Dusted Reviews

Kieran Hebden and Steve Reid / Four Tet - The Exchange Session Vol. 1 / Everything Ecstatic Part 2

today features
reviews charts
labels writers
info donate

Search by Artist

Sign up here to receive weekly updates from Dusted

email address

Recent Reviews

Dusted Reviews

Artist: Kieran Hebden and Steve Reid / Four Tet

Album: The Exchange Session Vol. 1 / Everything Ecstatic Part 2

Label: Domino

Review date: Apr. 2, 2006

Most of the electronic musicians who assert a jazz influence have no more connection to jazz than a liquor ad with a trumpet hook. They never engage with the music’s tradition of rhythmic challenge or show much comprehension of its processes, just a yen its aura of cool. You have to give Kieran Hebden, a.k.a. Four Tet, credit for having the guts to back up his words with musical action; over the past year he’s thrown himself into the crucible by recording and touring with veteran drummer Steve Reid (Martha & the Vandellas, Sun Ra, Miles Davis). I wouldn’t go so far to say that this is jazz, or even that it’s a 100% successful record, but these guys are both pushing themselves.

Hebden has already recorded once with Reid’s band on Spirit Walk (Soul Jazz). There, his interjections functioned almost like a DJ, dropping sonic bombs that enlivened the band’s stout grooves and impassioned playing by challenging, but not disrupting, the flow. On the live-in-the-studio Exchange Session Volume 1, Hebden and Reid’s interactions are the flow. They’ve chosen to release the entire session, without editing or overdubbing; you can expect the rest of the session to be released on Volume 2 later this year. Hebden’s playing here amounts to all the stuff you get from Four Tet when you throw out the beats and the tunes; flickering drum and sax samples, pulsing sound waves, stacked loops that build in intensity as they accumulate density. I’m not sure that Reid has much feel for what to do with this material, so he just plays, sometimes laying down a wash of cymbals and toms, sometimes bashing enthusiastically, sometimes just marking time until the next good idea comes along. The record doesn’t sound much like a free improv session, but it retains the crucial dynamic of starting from zero and seeing where it goes, and there’s enough going on here to make me curious where they’ll go next.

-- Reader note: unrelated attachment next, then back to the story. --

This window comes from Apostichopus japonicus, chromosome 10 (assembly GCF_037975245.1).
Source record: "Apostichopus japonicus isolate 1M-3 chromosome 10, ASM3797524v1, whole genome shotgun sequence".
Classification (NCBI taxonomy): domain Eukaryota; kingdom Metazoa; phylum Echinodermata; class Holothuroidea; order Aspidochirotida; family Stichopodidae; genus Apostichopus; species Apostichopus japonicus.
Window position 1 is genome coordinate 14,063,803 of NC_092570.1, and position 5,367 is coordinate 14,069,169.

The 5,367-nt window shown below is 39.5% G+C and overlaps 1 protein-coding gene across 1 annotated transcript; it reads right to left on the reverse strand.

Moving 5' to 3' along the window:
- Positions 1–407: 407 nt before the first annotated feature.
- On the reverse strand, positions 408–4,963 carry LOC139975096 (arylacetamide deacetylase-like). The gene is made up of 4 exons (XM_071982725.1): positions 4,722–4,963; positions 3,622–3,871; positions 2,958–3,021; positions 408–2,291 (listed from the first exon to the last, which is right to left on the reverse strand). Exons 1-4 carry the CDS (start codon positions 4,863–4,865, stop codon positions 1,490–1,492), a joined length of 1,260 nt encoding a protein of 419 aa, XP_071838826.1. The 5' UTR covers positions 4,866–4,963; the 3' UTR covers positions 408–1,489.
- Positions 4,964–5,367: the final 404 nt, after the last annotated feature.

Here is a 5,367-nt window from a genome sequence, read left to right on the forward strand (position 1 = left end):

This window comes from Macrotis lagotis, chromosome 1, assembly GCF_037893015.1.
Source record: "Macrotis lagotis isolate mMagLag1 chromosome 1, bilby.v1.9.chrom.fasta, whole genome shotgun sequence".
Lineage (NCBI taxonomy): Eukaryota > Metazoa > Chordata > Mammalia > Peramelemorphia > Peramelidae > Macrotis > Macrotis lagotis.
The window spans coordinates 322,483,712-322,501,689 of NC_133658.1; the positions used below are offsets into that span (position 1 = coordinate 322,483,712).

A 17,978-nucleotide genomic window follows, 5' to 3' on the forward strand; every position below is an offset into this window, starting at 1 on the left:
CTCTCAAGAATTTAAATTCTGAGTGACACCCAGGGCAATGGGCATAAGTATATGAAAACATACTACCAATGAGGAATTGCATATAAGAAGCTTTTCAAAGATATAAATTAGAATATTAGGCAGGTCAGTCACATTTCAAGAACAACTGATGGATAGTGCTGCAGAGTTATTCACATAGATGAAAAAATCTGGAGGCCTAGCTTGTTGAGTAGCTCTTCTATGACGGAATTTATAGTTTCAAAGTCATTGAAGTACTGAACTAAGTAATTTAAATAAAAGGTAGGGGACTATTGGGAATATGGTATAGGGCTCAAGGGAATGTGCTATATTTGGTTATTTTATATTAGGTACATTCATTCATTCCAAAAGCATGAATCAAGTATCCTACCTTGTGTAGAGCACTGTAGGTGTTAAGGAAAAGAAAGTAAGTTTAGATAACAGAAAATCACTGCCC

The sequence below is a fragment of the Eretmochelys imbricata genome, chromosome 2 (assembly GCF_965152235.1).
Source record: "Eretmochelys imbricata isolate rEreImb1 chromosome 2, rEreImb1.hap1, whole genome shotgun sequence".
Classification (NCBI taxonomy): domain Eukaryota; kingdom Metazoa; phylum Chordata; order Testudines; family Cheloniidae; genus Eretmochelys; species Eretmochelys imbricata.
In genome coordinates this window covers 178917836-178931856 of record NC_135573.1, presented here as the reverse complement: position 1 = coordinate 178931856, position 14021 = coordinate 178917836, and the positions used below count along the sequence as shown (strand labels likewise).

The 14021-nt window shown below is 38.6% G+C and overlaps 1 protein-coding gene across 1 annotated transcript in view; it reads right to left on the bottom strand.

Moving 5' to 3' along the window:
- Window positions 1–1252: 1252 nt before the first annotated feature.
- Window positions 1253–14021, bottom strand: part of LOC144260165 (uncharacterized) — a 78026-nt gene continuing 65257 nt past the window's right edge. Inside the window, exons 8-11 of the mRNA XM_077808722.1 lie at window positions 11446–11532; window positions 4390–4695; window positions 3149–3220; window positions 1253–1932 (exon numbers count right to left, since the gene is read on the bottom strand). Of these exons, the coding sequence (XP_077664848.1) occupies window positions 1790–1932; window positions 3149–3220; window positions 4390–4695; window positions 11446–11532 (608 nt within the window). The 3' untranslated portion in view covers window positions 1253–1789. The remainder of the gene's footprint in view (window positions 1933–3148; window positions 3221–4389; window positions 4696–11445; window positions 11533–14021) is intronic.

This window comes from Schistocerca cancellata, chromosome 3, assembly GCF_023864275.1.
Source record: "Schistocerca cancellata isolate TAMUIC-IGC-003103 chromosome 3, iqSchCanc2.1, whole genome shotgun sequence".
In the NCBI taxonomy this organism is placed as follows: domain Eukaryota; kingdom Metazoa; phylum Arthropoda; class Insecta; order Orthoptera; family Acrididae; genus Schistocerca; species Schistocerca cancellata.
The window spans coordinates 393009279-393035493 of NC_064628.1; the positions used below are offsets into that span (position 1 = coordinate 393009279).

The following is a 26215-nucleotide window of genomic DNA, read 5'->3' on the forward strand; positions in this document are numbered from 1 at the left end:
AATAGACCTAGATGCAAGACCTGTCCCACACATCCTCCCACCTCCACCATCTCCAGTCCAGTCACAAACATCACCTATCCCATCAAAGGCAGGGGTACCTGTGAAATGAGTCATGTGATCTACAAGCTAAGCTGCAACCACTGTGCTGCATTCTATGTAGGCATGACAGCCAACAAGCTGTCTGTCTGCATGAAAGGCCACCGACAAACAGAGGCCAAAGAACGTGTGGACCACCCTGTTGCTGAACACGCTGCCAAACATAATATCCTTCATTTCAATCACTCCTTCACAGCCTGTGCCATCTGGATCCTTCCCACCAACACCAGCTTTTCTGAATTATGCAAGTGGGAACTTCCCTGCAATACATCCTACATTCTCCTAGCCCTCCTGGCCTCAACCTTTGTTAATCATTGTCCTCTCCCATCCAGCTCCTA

Meanwhile, Four Tet is not dormant. The Everything Ecstatic Part 2 DVD reprises Hebden’s last record, slightly remixed and paired with videos. Most of them are abstract jumbles that would be best seen behind Hebden at a gig; only the McDaddy’s Bad Day scenario played out in “Smile Around the Face,” not coincidentally the only video with a more conventional narrative and a real live face to look at, stands up to repeated viewings. There’s also a 33-minute EP of reworked Everything Ecstatic material. The extended version of “Turtle Turtle Up” captures the vibe of a Four Tet firing live on all cylinders; the beat is bigger, the influx of squiggly noise more chaotic. “Sun Drums And Soil (Part 2)” foregrounds the drum breaks and Rhodes loops, and in the process loses some of the original's splendid Boredoms groove. It only comes to life when Hebden starts dicing and rearranging the beats. “Watching Wavelength” is a keeper; field recordings of outdoor environments advance and recede around distorted note patterns that equally recall Irmin Schmidt’s keyboards on Tago Mago and Konono No 1’s distorted thumb pianos. “This Is Six Minutes” pares chaos back to an anthemic motorik groove, then drops it within warning.

By Bill Meyer

Read More

View all articles by Bill Meyer

Find out more about Domino

©2002-2011 Dusted Magazine. All Rights Reserved.